Monday 4 April 2011

Hatchling of the Month: Wovenspoke

The talented and lovely Amy Carr-Bottomley of Wovenspoke is April's Craft Hatch-ling of the month, and to celebrate this we've put together a feature on Amy! No stranger to Craft Hatch, Amy's label Wovenspoke was previously part of a special Craft Hatch x Bikefest market in 2010. If you missed her then, why now's your chance to have a second look and to meet Amy in person! Oh and did we mention that Amy is also super nice? (and one of Melbourne's top 100 people of 2010 according to The Age's Melbourne magazine AND winner of the Bikefest 'Better by Bike' Hot category winner??!)

At this Saturday's Craft Hatch, make sure you check out and have a feel of the ingenious Wovenspoke scarf - woven with reflective yarn, this scarf is fashion-safety at its best!

Hello Amy, please tell us about yourself!

When I first left high school I studied costume making which then led into millinery. I worked as a costume maker and a milliner for years before embarking on a textile design degree, which I completed in 2009.

I have a very three-dimensional view of textiles I like to invent new design processes whilst working with innovative yarns and fibres. My work is often conceptually driven and experimental whilst remaining expressive of a hand made quality. As a weaver I am able to manipulate a cloth from the fibres, colours and constructs through to the hand detailed finishes. I am committed to developing and using sustainable practices.

I had the idea for Wovenspoke in my second year at uni when I discovered retro reflective yarn. I have been a bike commuter since my early twenties and loved the idea of having a scarf that I could wear while riding at night that would also reflect in the oncoming traffic. Something that I could wear out and not feel that I had to take off and store somewhere for the ride home. So I designed my first scarf that has since been refined into one of the products in my Wovenspoke accessories range.

What processes are involved when creating a Wovenspoke scarf?

Wovenspoke accessories are all designed, woven and constructed by me.

The textiles that I use to create my accessories are all either organic, eco friendly, recycled or hand woven by me. By recycled I mean that I scraffle around in op-shops and by second had fabrics.

I weave my textiles on my 8-shaft Ashford table loom that my husband and a lot of generous friends brought for me in the final year of my degree. The textiles that I weave for Wovenspoke all contain retro reflective threads. I use yarns that have been discarded from big textile warehouses and organic and eco friendly yarns.

I sew all of the scarves together myself. My patterns are drafted in a way that I do not create any waste when cutting. The woven textiles are not always regular lengths and sizes but if I am left with any small pieces then these are used to make my reflective badges.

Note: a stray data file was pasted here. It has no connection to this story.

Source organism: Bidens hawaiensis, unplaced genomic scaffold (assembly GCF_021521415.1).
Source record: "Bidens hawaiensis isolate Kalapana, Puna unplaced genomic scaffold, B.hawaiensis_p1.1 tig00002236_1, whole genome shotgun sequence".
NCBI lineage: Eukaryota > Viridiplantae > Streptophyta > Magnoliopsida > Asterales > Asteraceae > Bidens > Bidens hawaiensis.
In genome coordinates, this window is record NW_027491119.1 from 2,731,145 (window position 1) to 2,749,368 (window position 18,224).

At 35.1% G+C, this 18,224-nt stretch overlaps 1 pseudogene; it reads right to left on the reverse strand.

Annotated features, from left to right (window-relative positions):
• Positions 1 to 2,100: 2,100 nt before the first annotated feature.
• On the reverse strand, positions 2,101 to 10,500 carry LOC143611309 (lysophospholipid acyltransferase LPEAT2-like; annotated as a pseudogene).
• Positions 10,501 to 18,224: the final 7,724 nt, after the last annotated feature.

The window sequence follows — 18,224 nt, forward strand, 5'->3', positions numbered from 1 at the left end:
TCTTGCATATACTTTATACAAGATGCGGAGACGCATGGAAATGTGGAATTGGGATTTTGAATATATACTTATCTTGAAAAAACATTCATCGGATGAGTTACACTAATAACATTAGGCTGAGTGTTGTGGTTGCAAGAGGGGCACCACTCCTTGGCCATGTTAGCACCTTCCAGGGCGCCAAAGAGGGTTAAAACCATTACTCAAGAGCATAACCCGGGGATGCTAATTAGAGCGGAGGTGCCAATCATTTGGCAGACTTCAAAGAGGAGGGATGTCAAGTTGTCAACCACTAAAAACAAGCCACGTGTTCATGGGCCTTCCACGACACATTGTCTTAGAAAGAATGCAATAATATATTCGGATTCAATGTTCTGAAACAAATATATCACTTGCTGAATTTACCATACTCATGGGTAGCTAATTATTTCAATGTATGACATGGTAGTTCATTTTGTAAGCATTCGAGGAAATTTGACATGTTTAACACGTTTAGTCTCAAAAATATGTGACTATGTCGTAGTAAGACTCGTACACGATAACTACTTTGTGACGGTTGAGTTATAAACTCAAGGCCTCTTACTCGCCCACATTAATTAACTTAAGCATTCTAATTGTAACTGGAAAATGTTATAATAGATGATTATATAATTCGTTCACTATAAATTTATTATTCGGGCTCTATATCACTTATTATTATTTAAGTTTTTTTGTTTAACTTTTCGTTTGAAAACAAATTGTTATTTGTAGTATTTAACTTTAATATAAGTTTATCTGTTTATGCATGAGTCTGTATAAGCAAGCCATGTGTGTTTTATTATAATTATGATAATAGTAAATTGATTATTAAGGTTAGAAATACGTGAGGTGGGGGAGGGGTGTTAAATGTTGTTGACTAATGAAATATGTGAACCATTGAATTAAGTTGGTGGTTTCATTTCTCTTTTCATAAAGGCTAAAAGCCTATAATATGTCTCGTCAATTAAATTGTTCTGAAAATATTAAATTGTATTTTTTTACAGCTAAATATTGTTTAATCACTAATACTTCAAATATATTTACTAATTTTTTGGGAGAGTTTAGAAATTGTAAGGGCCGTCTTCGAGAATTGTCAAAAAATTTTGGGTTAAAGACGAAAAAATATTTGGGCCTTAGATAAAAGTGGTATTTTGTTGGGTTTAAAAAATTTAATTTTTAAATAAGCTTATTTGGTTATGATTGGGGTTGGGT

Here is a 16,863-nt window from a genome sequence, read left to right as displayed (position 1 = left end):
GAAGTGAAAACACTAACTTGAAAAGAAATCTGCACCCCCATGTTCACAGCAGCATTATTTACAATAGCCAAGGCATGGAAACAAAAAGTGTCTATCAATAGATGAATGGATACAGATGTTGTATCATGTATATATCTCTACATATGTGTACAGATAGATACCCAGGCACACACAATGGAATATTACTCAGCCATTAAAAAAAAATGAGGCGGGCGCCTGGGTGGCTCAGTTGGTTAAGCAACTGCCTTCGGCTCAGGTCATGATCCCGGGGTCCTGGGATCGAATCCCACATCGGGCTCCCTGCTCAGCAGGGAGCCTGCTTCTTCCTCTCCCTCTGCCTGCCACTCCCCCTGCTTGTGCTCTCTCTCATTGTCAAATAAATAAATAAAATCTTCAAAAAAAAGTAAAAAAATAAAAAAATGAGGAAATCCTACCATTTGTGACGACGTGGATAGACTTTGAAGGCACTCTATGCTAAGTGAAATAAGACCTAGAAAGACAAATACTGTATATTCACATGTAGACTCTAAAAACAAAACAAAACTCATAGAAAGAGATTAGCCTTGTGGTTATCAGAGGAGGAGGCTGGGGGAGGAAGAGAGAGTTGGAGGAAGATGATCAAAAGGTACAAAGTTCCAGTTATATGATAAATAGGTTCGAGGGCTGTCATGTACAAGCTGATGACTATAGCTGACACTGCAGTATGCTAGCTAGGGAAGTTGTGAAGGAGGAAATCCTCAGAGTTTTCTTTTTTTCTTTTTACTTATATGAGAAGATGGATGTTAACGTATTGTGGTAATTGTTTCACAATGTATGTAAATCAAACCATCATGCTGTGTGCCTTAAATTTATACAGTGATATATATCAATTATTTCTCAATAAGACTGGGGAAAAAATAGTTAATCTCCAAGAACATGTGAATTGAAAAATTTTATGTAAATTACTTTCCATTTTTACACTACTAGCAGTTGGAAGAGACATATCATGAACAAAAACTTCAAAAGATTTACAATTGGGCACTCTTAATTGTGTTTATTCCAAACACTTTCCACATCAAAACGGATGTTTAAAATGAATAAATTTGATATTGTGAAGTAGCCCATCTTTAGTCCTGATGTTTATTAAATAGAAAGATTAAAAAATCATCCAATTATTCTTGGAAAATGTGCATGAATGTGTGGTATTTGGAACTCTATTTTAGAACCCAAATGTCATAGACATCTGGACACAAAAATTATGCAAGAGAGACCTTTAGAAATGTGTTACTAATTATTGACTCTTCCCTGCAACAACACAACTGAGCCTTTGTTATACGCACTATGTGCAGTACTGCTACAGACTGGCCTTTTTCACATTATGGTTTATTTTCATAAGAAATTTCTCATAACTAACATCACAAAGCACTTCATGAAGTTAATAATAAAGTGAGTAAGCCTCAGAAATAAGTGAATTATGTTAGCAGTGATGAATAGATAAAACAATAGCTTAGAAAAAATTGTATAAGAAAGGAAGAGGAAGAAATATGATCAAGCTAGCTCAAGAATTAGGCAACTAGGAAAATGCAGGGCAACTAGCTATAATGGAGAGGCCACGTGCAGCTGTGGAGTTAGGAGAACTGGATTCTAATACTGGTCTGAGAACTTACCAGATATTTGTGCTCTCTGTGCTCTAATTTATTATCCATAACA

What dreams do you have for Wovenspoke? Where do you hope to see your label in the near future and beyond?

I would like Wovenspoke to grow into a label that is recognised for its distinctive style and hand made quality. It would be great to be riding around Melbourne and see other commuters whizzing past in Wovenspoke designs. I will be really satisfied if I can grow the label into a fully sustainable business in the near future.

Recently you undertook a two month residency at Ivanhoe Grammar Buckley House where you worked with kids on a large textile work. Please tell us more about this experience!

Working at Ivanhoe was lots of fun. I was working with grade 5 and 6 students and their art teachers Helena and Kym. We made a big wall hanging (3.5m x2m) that is an optical illusion. The piece contained 104 needlepoint squares that each of the students, teachers and myself created over an 8 week period. Each student also had the opportunity to have a turn at weaving on my loom and this piece was added to the final wall hanging as well. The needlepoint was tough going for some of the students but their commitment to the project was amazing and we all got there in the end, creating a great optical illusion.

It was great to see that even though a lot of the students had never heard of needlepoint or textiles, they were all willing to give it a go. On my first day I asked the students what they thought a textile designer was and the best response I had was “someone who designs things with texta’s”.

It was great to have the opportunity to introduce the students to the world of weaving with some of the boys and girls asking where they could have weaving lessons at the end of the project.

If you could (instantly!) learn another skill/technique, what would it be?

I would like to play the Pandeiro like Jorge José da Silva AKA Jorginho do Pandeiro.

Who are some artists/labels whose work you admire?

I like the work of Loop.Ph,(UK) , Reiko Sudo (Japan), Anne Kyyro Quinn (UK), Theo Jansen (Netherlands), Janet Echelman (America) and locally, Woot'nWright, Fiona James and Busyman Bicycles.

What are some spaces and places that you enjoy?

I really like visiting museums. I like to read lots of different types of magazines from architectural design magazines to fashion magazines and more recently Melbourne’s new bike magazines. I tend to gather lots of information together from a lot of different sources and then get away from the city to process them all on breaks in the country. Be this in the mountains or at the beach.

For more about Amy, make sure you visit her website!

Otherwise see you this Saturday 9 April at the City Library for more Craft Hatch goodness (that's between 11am-4pm people!)

Photography: Nicola Carr

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